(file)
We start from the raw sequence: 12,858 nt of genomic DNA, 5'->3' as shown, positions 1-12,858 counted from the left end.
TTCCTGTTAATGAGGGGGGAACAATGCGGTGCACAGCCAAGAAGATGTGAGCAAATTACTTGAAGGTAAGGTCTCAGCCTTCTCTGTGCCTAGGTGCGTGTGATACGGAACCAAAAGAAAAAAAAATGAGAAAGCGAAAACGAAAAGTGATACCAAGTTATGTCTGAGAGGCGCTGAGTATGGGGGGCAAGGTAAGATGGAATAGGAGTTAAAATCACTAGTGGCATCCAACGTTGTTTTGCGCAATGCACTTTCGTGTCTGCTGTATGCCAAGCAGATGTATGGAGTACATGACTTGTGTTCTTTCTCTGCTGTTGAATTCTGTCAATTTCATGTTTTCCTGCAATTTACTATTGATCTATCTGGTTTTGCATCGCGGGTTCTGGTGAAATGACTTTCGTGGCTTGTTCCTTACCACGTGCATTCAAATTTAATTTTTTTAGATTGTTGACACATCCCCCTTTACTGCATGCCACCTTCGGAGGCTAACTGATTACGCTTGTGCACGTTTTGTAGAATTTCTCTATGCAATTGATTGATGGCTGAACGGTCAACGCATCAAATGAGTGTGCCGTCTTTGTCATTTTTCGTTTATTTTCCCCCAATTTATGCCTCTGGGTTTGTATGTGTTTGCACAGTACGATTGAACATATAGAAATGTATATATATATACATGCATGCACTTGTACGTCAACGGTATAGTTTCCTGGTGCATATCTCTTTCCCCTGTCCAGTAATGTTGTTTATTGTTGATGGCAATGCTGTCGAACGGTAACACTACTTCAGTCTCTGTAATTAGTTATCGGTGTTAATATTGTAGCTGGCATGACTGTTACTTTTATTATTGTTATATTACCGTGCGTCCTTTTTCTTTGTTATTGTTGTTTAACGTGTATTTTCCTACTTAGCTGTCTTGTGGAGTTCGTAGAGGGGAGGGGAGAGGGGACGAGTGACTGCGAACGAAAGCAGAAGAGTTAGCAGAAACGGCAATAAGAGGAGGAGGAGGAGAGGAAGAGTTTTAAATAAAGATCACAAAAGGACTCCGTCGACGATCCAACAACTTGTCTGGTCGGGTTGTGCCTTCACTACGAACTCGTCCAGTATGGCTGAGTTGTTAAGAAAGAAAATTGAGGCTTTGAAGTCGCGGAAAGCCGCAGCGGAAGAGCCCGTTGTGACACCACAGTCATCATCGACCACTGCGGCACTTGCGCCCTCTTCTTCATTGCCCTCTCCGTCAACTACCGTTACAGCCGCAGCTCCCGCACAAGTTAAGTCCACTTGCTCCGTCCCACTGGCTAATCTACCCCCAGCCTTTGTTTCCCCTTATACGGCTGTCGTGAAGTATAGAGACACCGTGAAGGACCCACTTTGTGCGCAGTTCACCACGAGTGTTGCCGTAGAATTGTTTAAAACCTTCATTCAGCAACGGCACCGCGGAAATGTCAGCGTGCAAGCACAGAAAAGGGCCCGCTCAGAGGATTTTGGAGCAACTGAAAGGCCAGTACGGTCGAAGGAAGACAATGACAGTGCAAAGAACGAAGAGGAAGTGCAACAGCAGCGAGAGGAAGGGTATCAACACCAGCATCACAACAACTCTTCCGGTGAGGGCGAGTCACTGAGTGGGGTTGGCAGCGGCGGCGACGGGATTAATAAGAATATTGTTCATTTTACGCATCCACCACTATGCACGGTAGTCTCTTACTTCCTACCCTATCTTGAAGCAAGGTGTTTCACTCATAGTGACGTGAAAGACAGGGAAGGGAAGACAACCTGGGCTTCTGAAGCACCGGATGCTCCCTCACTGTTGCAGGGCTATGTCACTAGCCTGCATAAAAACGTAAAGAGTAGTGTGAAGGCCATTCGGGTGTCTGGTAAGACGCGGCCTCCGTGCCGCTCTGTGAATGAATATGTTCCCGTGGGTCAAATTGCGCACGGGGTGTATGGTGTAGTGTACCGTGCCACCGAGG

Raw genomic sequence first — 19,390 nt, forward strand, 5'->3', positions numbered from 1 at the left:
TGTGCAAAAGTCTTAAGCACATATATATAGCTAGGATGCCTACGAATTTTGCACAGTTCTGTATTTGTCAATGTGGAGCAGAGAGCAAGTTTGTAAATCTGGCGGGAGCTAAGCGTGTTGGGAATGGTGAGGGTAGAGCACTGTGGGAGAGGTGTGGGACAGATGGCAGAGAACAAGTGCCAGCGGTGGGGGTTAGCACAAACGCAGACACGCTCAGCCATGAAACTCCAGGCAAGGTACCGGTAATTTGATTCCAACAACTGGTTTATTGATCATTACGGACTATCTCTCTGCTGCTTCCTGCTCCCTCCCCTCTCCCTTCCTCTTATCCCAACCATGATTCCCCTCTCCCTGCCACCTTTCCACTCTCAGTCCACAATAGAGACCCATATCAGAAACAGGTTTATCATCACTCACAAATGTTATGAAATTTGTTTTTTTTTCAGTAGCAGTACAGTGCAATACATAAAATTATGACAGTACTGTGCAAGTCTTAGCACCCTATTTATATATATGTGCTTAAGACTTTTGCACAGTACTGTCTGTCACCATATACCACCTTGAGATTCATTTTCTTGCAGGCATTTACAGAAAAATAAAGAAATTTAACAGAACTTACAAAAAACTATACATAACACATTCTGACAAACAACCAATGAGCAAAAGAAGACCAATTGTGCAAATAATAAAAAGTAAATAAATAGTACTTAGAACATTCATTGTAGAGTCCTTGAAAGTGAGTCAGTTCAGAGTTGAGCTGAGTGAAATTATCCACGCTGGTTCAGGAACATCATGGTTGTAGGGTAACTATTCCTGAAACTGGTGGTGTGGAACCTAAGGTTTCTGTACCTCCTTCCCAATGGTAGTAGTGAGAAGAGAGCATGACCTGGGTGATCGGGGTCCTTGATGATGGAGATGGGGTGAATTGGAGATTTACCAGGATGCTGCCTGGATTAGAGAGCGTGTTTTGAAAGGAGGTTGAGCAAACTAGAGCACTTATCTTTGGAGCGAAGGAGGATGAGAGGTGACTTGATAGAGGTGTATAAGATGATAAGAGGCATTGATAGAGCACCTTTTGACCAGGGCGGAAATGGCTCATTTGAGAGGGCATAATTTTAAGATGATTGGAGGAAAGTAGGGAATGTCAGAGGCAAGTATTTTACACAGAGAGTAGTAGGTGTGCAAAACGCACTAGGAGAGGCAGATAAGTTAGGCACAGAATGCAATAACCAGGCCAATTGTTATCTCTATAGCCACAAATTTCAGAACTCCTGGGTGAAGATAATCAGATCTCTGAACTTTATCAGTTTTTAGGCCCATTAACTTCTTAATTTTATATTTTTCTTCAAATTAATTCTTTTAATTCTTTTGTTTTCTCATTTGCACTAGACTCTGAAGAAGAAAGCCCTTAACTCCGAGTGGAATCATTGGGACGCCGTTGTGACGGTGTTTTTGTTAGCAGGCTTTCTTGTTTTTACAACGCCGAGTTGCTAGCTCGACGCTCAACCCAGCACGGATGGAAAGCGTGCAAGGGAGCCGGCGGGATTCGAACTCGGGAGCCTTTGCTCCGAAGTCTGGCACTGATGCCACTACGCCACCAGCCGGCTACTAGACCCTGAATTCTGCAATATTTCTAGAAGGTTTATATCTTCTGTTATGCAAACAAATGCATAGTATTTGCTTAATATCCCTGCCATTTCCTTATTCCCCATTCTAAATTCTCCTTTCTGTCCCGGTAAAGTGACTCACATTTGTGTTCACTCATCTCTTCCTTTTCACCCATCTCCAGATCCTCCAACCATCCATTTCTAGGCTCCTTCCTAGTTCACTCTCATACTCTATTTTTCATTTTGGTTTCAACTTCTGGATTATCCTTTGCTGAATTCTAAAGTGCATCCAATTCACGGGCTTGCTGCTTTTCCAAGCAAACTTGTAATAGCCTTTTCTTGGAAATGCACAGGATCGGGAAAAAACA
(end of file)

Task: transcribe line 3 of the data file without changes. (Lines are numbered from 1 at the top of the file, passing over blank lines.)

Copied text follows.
Raw genomic sequence first — 19,390 nt, forward strand, 5'->3', positions numbered from 1 at the left: